Chinese swimmer Fu Yuanhui made headlines in 2016 at the Rio Olympics for telling a reporter that she hadn’t performed well due to the timing of her period.

Although her comments showed that discussing a woman’s menstrual cycle in sport was still taboo, it also highlighted a research gap.

Sport and exercise scientist Brianna Larsen says most sports research is based on male physiology.

“Research on women can be a bit complicated, we have what’s called the menstrual cycle,” said Dr Larsen, from the University of Southern Queensland.

And on top of that, she said there is still no understanding of the impact of hormonal contraceptives on exercise performance.

“We all have these different, invariant hormonal profiles that men don’t really have to worry about, that way men are easier to study.

Lions FC players undergo speed and strength tests to measure the impact of the menstrual cycle on performance.(Supplies: Kirkup Beak)

Performance Test

When exercise specialist Kurt Vogel started working with female athletes about seven years ago, he started by setting up rule tracking and initiating conversations with players.

“That’s when I started looking at the research, I realized it wasn’t just the lack of research, it was the inconsistencies in the research methodology, that means you don’t can’t really trust most articles,” Vogel said.

He said much of the evidence supporting women’s sport was based on male research that could affect injury risk, recovery times and overall performance.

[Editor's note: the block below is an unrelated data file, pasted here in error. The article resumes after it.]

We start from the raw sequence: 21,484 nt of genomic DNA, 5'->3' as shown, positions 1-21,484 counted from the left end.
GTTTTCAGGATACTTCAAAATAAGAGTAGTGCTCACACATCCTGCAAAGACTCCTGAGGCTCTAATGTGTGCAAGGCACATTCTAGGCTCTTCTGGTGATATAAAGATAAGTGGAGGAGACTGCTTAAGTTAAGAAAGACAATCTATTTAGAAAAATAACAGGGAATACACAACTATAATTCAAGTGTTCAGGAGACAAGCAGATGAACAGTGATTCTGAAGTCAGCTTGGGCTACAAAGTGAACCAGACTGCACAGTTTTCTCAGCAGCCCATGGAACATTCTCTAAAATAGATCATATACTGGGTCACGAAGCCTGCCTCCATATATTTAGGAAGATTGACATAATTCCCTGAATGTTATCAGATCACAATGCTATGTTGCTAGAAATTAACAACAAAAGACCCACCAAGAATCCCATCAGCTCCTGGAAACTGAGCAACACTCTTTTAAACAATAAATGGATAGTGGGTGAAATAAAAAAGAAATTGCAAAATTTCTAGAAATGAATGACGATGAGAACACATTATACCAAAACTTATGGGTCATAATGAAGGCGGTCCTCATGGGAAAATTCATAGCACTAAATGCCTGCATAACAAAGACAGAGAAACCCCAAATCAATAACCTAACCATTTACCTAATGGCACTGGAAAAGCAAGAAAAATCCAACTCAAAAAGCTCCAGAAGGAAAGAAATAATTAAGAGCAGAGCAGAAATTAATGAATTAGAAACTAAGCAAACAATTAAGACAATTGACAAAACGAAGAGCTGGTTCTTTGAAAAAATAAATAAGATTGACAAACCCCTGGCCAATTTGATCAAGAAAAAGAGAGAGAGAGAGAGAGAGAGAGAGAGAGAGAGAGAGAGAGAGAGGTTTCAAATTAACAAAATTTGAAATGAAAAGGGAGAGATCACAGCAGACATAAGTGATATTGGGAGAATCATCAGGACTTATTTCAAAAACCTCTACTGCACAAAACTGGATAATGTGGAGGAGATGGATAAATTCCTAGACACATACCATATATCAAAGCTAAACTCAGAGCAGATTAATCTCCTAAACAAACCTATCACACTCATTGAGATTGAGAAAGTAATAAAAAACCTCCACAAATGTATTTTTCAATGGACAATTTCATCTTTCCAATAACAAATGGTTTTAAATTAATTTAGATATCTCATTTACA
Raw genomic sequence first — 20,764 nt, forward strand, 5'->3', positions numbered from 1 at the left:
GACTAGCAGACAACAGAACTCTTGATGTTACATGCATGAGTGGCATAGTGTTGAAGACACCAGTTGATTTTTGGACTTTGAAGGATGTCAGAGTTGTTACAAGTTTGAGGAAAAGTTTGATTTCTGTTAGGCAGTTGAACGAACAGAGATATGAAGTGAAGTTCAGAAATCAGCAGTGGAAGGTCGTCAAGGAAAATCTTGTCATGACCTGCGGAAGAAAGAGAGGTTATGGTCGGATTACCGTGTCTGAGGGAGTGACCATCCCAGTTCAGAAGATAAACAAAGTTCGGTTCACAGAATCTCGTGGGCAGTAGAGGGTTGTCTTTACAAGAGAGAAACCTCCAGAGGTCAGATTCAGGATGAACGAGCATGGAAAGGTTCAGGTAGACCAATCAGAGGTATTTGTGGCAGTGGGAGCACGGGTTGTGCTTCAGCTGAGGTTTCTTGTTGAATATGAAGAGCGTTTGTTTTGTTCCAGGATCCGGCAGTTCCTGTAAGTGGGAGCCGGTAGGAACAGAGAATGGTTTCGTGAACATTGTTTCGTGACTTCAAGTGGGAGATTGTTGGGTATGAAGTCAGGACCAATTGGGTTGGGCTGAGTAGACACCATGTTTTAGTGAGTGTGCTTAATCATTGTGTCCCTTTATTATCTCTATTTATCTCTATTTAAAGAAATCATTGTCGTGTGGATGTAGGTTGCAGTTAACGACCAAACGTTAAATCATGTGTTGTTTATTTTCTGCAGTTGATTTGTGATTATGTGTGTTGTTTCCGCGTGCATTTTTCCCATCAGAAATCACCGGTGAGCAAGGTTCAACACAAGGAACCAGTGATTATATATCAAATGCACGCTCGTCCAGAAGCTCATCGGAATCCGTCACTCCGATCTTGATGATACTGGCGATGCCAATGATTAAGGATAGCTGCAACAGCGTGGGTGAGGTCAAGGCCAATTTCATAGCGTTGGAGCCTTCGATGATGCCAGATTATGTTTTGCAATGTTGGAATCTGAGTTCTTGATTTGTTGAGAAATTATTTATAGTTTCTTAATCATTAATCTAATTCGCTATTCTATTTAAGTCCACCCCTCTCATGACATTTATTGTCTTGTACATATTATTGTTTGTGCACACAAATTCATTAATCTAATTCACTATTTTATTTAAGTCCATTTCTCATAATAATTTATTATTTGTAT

Mr. Vogel conducts his own research with female athletes at Lions FC.

Three times a week, it tests their maximum strength and maximum speed while tracking changes throughout the menstrual cycle.

women who sprint
Players take speed and strength tests.(Provided: Kurt Vogel)

“For the record, it’s quite interesting to see that during the period, after the first day, there is usually an improvement in performance,” he said.

“It’s before that that performance tends to decline.”

Semi-professional footballer and personal trainer Bec Kirkup, who is part of Mr Vogel’s test group, agrees more needs to be done to support women in sport, including research.

“It’s so important that research is done so that we have more scientific evidence so that we can help women in sport get the most out of their performance,” she said.

women playing soccer
Bec Kirkup is a personal trainer and plays semi-professional soccer.(Supplied: Kirkup mouthpiece)

Ms Kirkup describes her symptoms as mild, with cramps, headaches and lower back pain, but has seen other female athletes suffer at different stages of the menstrual cycle.

“Other girls feel really exhausted, tired. The cramps can be extremely painful and they can also feel a bit clumsy,” she said.

Raising Awareness

“We need more awareness of the menstrual cycle and sport and more awareness of women’s sport, period,” Ms Kirkup said.

“Some women have to train full time and then work full time too.”

Ms Kirkup said while milestones had been achieved in professional women’s sport in recent years, there was still a long way to go, particularly in the semi-professional space.

woman playing soccer
Bec Kirkup says many female athletes juggle full-time work and full-time training.(Supplied: Kirkup mouthpiece)

“It’s definitely getting there, it’s definitely getting better, it’s going in the right direction,” she said.

“When the day comes when women are paid closer to what men are paid, then women will be able to play full time and they will be able to focus a lot more on their training and recovery.

“So that means the games we watch on TV will also improve.”